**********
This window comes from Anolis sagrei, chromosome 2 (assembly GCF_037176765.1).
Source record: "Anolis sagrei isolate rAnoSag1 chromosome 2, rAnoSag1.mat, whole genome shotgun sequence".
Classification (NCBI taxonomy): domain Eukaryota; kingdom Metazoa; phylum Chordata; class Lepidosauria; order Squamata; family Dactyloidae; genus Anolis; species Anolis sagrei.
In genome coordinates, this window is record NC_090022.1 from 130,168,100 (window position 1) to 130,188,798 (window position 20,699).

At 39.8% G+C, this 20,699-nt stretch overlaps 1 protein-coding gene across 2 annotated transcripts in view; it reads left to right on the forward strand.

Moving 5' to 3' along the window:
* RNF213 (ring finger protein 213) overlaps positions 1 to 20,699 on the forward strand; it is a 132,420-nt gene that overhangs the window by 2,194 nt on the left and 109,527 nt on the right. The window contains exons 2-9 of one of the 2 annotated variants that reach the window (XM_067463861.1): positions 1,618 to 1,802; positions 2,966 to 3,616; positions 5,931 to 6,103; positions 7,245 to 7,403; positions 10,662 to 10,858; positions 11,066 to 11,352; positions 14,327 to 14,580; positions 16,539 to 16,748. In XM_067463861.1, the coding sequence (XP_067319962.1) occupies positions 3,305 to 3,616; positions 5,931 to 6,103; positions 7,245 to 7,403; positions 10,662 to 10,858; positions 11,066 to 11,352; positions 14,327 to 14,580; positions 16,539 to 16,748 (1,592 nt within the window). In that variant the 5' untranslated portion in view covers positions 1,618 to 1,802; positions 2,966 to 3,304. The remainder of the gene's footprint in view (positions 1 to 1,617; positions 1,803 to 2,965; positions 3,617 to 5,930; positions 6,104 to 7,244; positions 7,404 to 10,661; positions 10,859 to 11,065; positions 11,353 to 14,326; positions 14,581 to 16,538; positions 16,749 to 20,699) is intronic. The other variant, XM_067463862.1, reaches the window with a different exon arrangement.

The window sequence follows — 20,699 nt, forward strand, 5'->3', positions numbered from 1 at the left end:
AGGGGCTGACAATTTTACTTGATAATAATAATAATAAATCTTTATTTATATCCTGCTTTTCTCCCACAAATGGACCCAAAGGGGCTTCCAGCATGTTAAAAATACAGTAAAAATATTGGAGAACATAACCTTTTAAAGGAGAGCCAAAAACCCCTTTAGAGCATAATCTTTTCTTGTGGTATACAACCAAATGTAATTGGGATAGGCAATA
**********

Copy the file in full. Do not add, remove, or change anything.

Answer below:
This window comes from Anolis sagrei, chromosome 2 (assembly GCF_037176765.1).
Source record: "Anolis sagrei isolate rAnoSag1 chromosome 2, rAnoSag1.mat, whole genome shotgun sequence".
Classification (NCBI taxonomy): domain Eukaryota; kingdom Metazoa; phylum Chordata; class Lepidosauria; order Squamata; family Dactyloidae; genus Anolis; species Anolis sagrei.
In genome coordinates, this window is record NC_090022.1 from 130,168,100 (window position 1) to 130,188,798 (window position 20,699).

At 39.8% G+C, this 20,699-nt stretch overlaps 1 protein-coding gene across 2 annotated transcripts in view; it reads left to right on the forward strand.

Moving 5' to 3' along the window:
* RNF213 (ring finger protein 213) overlaps positions 1 to 20,699 on the forward strand; it is a 132,420-nt gene that overhangs the window by 2,194 nt on the left and 109,527 nt on the right. The window contains exons 2-9 of one of the 2 annotated variants that reach the window (XM_067463861.1): positions 1,618 to 1,802; positions 2,966 to 3,616; positions 5,931 to 6,103; positions 7,245 to 7,403; positions 10,662 to 10,858; positions 11,066 to 11,352; positions 14,327 to 14,580; positions 16,539 to 16,748. In XM_067463861.1, the coding sequence (XP_067319962.1) occupies positions 3,305 to 3,616; positions 5,931 to 6,103; positions 7,245 to 7,403; positions 10,662 to 10,858; positions 11,066 to 11,352; positions 14,327 to 14,580; positions 16,539 to 16,748 (1,592 nt within the window). In that variant the 5' untranslated portion in view covers positions 1,618 to 1,802; positions 2,966 to 3,304. The remainder of the gene's footprint in view (positions 1 to 1,617; positions 1,803 to 2,965; positions 3,617 to 5,930; positions 6,104 to 7,244; positions 7,404 to 10,661; positions 10,859 to 11,065; positions 11,353 to 14,326; positions 14,581 to 16,538; positions 16,749 to 20,699) is intronic. The other variant, XM_067463862.1, reaches the window with a different exon arrangement.

The window sequence follows — 20,699 nt, forward strand, 5'->3', positions numbered from 1 at the left end:
AGGGGCTGACAATTTTACTTGATAATAATAATAATAAATCTTTATTTATATCCTGCTTTTCTCCCACAAATGGACCCAAAGGGGCTTCCAGCATGTTAAAAATACAGTAAAAATATTGGAGAACATAACCTTTTAAAGGAGAGCCAAAAACCCCTTTAGAGCATAATCTTTTCTTGTGGTATACAACCAAATGTAATTGGGATAGGCAATA